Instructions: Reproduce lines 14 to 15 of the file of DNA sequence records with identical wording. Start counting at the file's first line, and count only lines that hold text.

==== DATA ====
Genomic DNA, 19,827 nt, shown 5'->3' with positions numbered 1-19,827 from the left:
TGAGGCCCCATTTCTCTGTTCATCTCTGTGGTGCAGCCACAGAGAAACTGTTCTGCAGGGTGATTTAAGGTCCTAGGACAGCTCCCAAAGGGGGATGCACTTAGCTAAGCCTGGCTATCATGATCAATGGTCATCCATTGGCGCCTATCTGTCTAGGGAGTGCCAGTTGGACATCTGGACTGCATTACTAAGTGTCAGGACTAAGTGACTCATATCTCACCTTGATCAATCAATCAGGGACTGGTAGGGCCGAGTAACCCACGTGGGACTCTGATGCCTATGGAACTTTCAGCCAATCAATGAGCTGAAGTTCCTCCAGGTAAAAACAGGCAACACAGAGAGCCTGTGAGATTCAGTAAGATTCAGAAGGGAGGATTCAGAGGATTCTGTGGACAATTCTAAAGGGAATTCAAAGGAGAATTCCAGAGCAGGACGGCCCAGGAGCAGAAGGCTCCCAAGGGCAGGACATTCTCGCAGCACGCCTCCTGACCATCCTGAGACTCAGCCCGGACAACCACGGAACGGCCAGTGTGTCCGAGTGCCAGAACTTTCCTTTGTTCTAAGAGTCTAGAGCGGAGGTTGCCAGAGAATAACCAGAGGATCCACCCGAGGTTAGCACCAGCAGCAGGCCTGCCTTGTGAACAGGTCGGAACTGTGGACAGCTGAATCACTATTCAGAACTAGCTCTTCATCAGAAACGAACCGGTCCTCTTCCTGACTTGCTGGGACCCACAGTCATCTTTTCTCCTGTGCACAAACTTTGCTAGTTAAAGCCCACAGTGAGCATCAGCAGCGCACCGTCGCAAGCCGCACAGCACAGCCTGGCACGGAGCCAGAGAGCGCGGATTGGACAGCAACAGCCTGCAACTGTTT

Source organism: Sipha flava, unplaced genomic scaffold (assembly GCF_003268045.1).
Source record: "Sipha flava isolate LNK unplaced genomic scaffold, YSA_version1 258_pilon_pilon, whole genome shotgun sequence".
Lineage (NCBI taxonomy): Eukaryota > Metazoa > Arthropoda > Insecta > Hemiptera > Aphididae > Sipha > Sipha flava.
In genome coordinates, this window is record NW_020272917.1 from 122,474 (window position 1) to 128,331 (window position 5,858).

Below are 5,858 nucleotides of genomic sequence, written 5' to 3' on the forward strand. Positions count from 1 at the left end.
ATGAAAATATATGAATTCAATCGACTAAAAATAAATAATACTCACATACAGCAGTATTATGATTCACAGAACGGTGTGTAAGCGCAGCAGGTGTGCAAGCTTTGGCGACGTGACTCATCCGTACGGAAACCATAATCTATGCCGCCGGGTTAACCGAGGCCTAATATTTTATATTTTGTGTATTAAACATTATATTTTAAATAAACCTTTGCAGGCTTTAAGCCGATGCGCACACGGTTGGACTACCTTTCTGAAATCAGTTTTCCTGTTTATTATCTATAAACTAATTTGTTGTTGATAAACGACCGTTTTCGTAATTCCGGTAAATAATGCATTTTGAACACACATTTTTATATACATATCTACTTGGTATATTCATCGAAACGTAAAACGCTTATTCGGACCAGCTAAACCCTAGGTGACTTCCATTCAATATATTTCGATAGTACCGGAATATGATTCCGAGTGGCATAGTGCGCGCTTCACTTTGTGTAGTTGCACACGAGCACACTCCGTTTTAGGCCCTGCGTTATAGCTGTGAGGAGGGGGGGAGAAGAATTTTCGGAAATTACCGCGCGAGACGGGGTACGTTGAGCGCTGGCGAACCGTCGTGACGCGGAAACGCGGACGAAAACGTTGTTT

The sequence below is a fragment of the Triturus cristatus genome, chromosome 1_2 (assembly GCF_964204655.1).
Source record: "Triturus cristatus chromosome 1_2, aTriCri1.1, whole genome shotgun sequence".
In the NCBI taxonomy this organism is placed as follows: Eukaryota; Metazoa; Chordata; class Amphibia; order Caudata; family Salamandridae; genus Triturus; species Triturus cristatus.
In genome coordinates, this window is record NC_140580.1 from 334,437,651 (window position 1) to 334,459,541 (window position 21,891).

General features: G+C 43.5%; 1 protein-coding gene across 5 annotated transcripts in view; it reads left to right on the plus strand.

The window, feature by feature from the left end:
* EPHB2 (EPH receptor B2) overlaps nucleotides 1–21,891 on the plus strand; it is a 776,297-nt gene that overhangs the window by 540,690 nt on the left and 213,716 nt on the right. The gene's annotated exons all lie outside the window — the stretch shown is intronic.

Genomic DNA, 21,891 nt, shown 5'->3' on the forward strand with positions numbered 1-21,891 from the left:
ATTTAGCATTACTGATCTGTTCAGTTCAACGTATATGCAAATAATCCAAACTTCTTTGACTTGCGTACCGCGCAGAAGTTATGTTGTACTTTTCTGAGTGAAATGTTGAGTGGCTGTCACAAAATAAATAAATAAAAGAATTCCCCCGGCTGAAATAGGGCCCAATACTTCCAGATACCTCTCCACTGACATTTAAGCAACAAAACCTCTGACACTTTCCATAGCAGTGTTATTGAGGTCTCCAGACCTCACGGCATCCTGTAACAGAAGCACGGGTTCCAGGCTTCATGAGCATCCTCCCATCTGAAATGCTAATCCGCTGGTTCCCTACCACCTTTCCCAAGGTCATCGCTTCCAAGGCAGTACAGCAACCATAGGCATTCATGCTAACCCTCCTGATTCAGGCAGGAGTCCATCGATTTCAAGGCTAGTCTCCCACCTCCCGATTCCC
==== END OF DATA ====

The window, feature by feature from the left end:
* EPHB2 (EPH receptor B2) overlaps nucleotides 1–21,891 on the plus strand; it is a 776,297-nt gene that overhangs the window by 540,690 nt on the left and 213,716 nt on the right. The gene's annotated exons all lie outside the window — the stretch shown is intronic.